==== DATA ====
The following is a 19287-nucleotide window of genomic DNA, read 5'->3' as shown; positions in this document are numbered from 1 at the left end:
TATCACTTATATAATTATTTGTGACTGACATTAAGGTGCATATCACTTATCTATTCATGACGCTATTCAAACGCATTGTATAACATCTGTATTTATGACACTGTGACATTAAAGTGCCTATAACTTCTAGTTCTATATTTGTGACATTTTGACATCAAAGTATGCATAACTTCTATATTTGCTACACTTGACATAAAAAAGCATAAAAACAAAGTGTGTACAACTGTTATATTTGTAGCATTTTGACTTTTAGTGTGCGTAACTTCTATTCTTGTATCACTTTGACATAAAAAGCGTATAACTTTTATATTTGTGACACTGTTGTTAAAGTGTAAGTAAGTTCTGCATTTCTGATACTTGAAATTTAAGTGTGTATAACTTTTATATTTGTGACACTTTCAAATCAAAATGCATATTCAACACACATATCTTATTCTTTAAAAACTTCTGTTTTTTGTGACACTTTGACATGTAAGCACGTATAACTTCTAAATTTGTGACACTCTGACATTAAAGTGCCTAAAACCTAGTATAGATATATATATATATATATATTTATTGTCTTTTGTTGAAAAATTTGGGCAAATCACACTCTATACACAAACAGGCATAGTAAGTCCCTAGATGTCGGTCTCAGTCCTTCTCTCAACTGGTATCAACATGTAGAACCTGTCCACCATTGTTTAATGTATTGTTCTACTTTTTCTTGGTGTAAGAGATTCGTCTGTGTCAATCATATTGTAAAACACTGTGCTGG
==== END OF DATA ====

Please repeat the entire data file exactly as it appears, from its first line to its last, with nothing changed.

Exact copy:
The following is a 19287-nucleotide window of genomic DNA, read 5'->3' as shown; positions in this document are numbered from 1 at the left end:
TATCACTTATATAATTATTTGTGACTGACATTAAGGTGCATATCACTTATCTATTCATGACGCTATTCAAACGCATTGTATAACATCTGTATTTATGACACTGTGACATTAAAGTGCCTATAACTTCTAGTTCTATATTTGTGACATTTTGACATCAAAGTATGCATAACTTCTATATTTGCTACACTTGACATAAAAAAGCATAAAAACAAAGTGTGTACAACTGTTATATTTGTAGCATTTTGACTTTTAGTGTGCGTAACTTCTATTCTTGTATCACTTTGACATAAAAAGCGTATAACTTTTATATTTGTGACACTGTTGTTAAAGTGTAAGTAAGTTCTGCATTTCTGATACTTGAAATTTAAGTGTGTATAACTTTTATATTTGTGACACTTTCAAATCAAAATGCATATTCAACACACATATCTTATTCTTTAAAAACTTCTGTTTTTTGTGACACTTTGACATGTAAGCACGTATAACTTCTAAATTTGTGACACTCTGACATTAAAGTGCCTAAAACCTAGTATAGATATATATATATATATATATTTATTGTCTTTTGTTGAAAAATTTGGGCAAATCACACTCTATACACAAACAGGCATAGTAAGTCCCTAGATGTCGGTCTCAGTCCTTCTCTCAACTGGTATCAACATGTAGAACCTGTCCACCATTGTTTAATGTATTGTTCTACTTTTTCTTGGTGTAAGAGATTCGTCTGTGTCAATCATATTGTAAAACACTGTGCTGG